READ MORE “William Hague: ‘No One Has Absolute Right To Privacy’”
Not a week goes by where a data breach doesn’t rear its ugly head – recently we have seen Tumblr and LinkedIn fall victim to cyber attacks, while TalkTalk, Sony and Target have become big name brands synonymous with the ‘mega breach’ moniker, seemingly mentioned in every introductory paragraph of data breach rhetoric. MySpace is reportedly the next giant to be exposed in a mega breach, rumoured to be the biggest data breach yet – though we will have to wait to see if this accolade materialises.
In CBR’s data breach series, we have told you how to identify if a data breach has hit your business, followed with what to do in the first few critical hours after discovery. Response to a data breach must be led by quarantine, blocking the threat and removing the malware or vulnerability. However, there is a non-IT side to every response plan – a side which is just as important as the technical response in the mitigating of damages to the business. READ MORE “The public relations nightmare that is a data breach: How to avoid a PR disaster and protect your business & customer base”
What’s your secret? Encrypted instant messaging is the latest trend, from apps like BlackBerry Messenger (BBM), Telegram and Signal to Wire, Wickr and Surespot. Not forgetting Apple’s iMessage and FaceTime. Before we know it, everything will be encrypted. It mostly already is.
Encryption often crops up when talking about criminals, usually painted as a tool for terrorism, but that’s just spin from power grabbing politicians – we already live in an encrypted world. ATMs, phone calls, bank transfers, even the files we sync with Dropbox – it’s all encrypted. It’s got to be. The trend towards encrypted messaging apps is just the latest part of the jigsaw. READ MORE “The silent web: Is encryption here to stay?”
When it comes to social networks, we all have at least one, probably a few actually. Most social networks were developed to be a great way to stay connected to friends and family members who might be far away from each other. They are also a great way to connect with people who you might have things in common with, like a group for a certain sports team. Facebook, probably the biggest social network today, was designed for college students to connect with one another and connect with other students who they don’t have an everyday interaction with. I have a Facebook account and loved that I could stay in touch with my family back home in Pennsylvania when I was living in Connecticut. They or I would share photos, thoughts, and other things that allowed the other to share with.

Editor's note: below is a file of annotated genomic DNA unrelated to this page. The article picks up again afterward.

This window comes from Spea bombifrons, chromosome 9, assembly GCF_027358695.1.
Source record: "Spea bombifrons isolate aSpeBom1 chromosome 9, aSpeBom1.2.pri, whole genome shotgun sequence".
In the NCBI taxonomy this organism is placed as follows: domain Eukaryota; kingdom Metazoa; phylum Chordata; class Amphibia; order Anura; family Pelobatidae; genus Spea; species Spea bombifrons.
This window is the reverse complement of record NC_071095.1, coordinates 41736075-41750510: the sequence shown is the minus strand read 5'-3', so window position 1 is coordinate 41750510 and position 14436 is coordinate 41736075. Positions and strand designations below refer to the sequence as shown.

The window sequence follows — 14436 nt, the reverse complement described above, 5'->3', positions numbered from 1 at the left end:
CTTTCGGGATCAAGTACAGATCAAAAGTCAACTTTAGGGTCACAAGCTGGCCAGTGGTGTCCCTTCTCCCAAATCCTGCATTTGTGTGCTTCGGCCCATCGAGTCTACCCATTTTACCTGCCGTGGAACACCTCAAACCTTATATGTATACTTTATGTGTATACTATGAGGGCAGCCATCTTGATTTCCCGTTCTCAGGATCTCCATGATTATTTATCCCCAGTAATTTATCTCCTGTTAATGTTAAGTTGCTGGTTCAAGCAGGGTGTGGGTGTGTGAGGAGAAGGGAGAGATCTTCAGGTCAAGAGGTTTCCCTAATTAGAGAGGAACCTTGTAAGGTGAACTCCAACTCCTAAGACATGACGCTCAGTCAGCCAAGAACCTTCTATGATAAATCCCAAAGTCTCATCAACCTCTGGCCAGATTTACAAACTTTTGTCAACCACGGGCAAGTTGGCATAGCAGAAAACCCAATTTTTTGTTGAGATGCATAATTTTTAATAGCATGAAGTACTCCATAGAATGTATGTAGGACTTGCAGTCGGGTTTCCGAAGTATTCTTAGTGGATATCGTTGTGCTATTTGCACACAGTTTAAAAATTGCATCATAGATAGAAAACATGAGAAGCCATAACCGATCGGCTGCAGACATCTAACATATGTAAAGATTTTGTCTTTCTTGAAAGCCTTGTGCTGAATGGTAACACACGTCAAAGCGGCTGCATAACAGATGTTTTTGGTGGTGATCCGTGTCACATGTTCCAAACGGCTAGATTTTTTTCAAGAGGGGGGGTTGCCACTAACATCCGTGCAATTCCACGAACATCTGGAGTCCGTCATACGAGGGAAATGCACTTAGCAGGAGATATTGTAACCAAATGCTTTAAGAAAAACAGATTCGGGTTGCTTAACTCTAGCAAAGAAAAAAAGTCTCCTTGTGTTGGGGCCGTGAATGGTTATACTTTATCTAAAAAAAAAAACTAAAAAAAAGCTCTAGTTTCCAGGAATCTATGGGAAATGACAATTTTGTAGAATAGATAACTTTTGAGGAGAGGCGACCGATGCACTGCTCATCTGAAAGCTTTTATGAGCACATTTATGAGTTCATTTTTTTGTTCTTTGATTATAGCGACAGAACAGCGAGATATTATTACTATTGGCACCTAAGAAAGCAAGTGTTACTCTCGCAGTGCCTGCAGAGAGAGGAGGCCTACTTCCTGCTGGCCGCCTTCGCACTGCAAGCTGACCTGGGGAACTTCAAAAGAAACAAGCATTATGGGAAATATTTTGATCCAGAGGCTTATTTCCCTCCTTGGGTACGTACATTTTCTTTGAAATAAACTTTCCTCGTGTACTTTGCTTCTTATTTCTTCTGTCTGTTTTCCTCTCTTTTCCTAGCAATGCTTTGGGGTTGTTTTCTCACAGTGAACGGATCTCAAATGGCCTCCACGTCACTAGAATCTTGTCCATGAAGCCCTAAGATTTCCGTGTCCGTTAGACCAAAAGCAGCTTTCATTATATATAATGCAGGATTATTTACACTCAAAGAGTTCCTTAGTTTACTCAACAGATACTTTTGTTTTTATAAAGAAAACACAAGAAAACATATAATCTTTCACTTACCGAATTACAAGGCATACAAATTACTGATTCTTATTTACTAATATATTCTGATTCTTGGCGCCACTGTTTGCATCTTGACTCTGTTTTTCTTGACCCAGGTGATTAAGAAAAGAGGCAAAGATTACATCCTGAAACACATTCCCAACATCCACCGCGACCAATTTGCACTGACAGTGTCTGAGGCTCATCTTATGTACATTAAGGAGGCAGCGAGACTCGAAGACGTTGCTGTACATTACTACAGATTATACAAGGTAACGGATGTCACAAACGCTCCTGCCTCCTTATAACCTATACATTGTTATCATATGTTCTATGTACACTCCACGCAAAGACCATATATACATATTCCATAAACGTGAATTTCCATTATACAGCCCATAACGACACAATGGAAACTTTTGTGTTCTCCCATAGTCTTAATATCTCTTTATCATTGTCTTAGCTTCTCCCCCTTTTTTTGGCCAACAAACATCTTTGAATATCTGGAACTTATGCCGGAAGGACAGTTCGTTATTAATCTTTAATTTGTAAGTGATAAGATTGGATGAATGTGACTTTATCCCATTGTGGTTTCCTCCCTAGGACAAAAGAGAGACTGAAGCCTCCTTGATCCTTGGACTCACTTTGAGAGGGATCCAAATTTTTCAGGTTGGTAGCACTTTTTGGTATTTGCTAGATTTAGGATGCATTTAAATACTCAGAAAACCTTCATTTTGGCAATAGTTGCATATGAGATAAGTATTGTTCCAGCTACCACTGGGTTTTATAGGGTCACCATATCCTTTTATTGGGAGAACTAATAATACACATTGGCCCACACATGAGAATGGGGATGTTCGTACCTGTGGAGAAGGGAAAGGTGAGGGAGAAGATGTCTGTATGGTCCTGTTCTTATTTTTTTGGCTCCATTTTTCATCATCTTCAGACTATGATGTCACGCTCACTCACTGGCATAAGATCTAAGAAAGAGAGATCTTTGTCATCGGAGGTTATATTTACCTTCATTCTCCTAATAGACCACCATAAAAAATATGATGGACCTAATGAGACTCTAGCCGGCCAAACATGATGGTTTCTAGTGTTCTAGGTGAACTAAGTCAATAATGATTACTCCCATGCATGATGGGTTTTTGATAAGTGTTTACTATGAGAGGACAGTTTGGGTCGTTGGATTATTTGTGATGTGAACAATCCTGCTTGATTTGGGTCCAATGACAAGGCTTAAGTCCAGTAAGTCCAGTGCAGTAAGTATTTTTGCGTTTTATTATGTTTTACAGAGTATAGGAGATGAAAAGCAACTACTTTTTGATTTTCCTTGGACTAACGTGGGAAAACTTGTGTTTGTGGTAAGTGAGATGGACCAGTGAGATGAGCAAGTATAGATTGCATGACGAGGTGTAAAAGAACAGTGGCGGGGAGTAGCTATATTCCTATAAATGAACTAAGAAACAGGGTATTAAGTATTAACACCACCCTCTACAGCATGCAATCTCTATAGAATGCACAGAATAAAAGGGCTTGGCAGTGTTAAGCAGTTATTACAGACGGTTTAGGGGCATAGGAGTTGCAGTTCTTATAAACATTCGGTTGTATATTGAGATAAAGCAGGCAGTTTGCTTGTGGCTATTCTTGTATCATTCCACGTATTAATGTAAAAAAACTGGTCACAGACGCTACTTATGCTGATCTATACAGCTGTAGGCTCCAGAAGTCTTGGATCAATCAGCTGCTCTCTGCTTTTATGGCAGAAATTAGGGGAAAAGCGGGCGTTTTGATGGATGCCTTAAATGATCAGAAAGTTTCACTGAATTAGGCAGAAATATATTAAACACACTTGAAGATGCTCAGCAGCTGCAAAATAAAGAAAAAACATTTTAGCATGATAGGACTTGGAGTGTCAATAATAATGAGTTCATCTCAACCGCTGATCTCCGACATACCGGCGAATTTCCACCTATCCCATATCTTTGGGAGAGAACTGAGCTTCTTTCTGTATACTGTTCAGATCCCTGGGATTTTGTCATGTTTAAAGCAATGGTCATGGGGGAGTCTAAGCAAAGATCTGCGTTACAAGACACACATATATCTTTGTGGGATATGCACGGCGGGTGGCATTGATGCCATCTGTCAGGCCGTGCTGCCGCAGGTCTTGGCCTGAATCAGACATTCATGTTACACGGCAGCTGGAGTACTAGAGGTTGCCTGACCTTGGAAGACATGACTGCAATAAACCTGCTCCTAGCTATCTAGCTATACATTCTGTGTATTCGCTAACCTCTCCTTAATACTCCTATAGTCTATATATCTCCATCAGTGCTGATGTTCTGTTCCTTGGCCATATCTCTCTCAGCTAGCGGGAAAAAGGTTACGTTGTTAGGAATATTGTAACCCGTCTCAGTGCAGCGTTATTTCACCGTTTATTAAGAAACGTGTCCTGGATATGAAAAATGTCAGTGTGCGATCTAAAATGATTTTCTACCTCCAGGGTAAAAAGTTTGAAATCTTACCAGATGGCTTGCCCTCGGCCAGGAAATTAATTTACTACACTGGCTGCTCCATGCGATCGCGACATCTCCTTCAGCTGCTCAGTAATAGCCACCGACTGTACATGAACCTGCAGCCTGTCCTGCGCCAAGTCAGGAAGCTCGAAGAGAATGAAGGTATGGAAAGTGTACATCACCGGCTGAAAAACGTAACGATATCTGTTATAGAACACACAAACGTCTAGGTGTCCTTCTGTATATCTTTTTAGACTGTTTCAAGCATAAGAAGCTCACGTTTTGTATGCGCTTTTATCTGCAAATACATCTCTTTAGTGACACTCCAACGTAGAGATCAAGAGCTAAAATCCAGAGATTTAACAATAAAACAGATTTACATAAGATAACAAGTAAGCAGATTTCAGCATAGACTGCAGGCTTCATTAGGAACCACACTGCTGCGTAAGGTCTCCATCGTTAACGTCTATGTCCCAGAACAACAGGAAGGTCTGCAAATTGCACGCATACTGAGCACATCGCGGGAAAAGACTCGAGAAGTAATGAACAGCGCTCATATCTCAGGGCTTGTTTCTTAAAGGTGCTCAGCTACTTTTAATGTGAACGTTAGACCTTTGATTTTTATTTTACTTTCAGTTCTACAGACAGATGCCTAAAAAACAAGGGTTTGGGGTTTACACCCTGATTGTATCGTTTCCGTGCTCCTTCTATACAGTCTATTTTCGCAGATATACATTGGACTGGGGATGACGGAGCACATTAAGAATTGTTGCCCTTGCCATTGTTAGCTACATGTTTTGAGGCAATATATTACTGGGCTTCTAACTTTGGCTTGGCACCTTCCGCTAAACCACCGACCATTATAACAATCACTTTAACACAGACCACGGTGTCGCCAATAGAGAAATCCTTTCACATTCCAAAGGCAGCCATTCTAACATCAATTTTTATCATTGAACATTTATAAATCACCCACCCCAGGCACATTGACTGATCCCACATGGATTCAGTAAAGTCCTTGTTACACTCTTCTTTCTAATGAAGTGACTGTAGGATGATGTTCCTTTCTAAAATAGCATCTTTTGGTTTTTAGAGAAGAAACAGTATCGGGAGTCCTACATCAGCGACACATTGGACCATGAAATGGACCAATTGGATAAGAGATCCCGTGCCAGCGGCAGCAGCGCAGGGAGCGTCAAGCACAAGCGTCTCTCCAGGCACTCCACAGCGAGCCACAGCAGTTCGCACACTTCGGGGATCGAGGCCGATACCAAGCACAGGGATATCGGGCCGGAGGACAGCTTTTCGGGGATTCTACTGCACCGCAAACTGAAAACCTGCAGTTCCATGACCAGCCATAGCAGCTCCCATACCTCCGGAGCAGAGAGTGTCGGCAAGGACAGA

Let’s face it though, a lot of my friends on Facebook, aren’t actually that big of friends to me in real life. READ MORE “Just10 Review by BerryReporter.com”
Posting unsavory things on social media can end up costing you your job, and diminish future employment choices. Inside, we show you what to avoid.
We’re all prone to sharing and saying things we wish we never did. It’s hard to be on our toes 24/7 and consistently say the right things. And, with the advent of social media, our means of expression have only grown. We can now share our opinions and thoughts with the world anytime we wish, and that can bring about a host of new problems of we aren’t careful!
READ MORE “How Your Public Venting Can Cost You Your Job, and What to Do Instead”
In just one decade, social media has become an integral part of everyone’s lives. Over 1.6 billion people have created profiles, collectively posting hundreds of millions of photos every day, and tweeting six thousand times every second — indeed one recent survey revealed that Canadians socialize more online than in real life.
Which begs the question, if we’re all having such a great time socializing, then why does study after study indicate the country is suffering from rising levels of anxiety, stress, depression and even suicide? The latest research suggests up to 20 per cent — or one in five — of Canadians under the age of 19 are affected by a mental illness.
READ MORE “Social Media Is Proving To Be A Detriment To Our Mental Health”